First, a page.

Though the Stevie Williams story was ultimately picked up by Rob Cohen for Taft-Barish Entertainment, I wonder if Shakespeare ever ran into this problem to hold as 'twere the mirror up to nature.
How to Shoot a Feature Film in 15 Days (And Survive to See Profits)
Click to buy on Amazon
Click to view on Amazon
Examples of Responsive Reactions
Click photo to see example clips from Stephen's movies
Action/ReAction at Stella Adler
Point of Departure
A Series of ONE...
Stephen and Dragonuk
Stephen Mitchell webinar for Stage 32
Ferrari GTO 3987 at speed by Yan denes
Ray D. Shosay's Journal
Dispatches from a (junior) suite in Paris
Ray D. Shosay's Journal (excerpt)
"Saturday, January 27, 2007
They say you can fool some of the people all of the time. Accordingly, I think we should concentrate on this group initially. We can move on to the people you can only fool some of the time at a later date if we deem it necessary. I hope to hear back from my agent about this as soon as he's out of rehab, as I don't think my messages have been getting through."
Ignorance is Bliss by Stephen Mitchell
Kindle or Paperback versions
Exerpt from Ignorance is Bliss
"Out of the corner of his eye, Martin saw Martha shift in her seat. She leaned forward, as though something was about to be decided. This caused her breasts to push up against the neckline of her dress in a way that couldn't be fully appreciated out of the corner of one’s eye. So, Martin turned his head to look directly into the abyss of her cleavage. He was vaguely aware that Murray was talking again."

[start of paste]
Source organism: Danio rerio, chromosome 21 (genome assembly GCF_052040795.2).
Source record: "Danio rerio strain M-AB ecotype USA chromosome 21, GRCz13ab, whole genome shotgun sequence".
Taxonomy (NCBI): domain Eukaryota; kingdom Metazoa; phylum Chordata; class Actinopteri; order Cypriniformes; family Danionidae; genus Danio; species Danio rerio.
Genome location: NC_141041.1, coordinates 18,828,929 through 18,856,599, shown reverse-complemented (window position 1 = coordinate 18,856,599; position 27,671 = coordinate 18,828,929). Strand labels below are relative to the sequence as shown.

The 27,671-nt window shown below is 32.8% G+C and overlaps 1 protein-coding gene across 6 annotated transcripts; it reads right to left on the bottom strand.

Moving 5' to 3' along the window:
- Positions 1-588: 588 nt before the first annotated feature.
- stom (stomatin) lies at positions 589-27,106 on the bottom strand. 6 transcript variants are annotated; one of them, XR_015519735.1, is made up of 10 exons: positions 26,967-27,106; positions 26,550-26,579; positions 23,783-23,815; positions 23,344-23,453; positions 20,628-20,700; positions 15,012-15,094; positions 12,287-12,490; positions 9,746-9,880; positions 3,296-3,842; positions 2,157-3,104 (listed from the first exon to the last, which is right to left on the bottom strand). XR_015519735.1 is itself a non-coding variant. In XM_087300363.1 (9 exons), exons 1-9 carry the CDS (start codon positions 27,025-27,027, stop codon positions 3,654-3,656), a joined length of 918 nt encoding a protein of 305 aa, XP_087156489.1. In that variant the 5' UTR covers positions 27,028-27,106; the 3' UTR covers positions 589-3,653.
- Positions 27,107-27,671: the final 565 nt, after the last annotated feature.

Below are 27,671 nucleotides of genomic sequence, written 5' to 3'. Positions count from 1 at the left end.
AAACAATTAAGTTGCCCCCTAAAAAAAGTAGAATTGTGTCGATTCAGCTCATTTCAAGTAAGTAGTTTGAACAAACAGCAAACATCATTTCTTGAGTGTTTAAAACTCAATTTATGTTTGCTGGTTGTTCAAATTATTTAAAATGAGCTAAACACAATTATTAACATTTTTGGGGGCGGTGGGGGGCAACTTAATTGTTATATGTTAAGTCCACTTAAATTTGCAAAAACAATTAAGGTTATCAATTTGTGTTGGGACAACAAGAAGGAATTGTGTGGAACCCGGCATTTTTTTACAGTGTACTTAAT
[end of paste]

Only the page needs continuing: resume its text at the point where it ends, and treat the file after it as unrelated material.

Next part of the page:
Carrera Panamericana (1950-54)
Click on poster to buy the poster and DVD
Ferrari GTO 3987
Elysée Wednesday: Drive!
Click photo to watch on Amazon Direct Video
“You ought to meet Steve. The two of you have the same kind of Ferrari.”
Ferrari Berlinetta Lusso
One evening, I was enjoying a John le Carré novel and a glass of Bordeaux...
L'art de l'automobile
My first Lusso prior to restoration
It was only after Sinatra was gone...
Once upon a time...
Meeting Enzo Ferrari
I came across this on a late night stroll in Paris near the Louvre.
I bought Bentleys in England and Ferraris & Maseratis in Italy to re-sell in Los Angeles as a teenager. I met Enzo Ferrari, Juan Fangio and Steve McQueen. I 'grew up' on the set of Mission: Impossible and other episodic TV series of the era. For a few years, I owned a Ferrari GTO that is owned by Ralph Lauren today and valued at approximately $52M. I began my film career by writing, producing and directing Montmartre in Paris in French. I founded and ran a repertory company for film & TV for 20 years in Los Angeles. I created a TV series which had fans that included Marlon Brando. I authored the first new acting technique--Action/ReAction--that was not based on Stanislavski's Method. I am currently writing my third novel and shooting my spy thriller Exigence. If you can't make movies, live your life as though you were in one...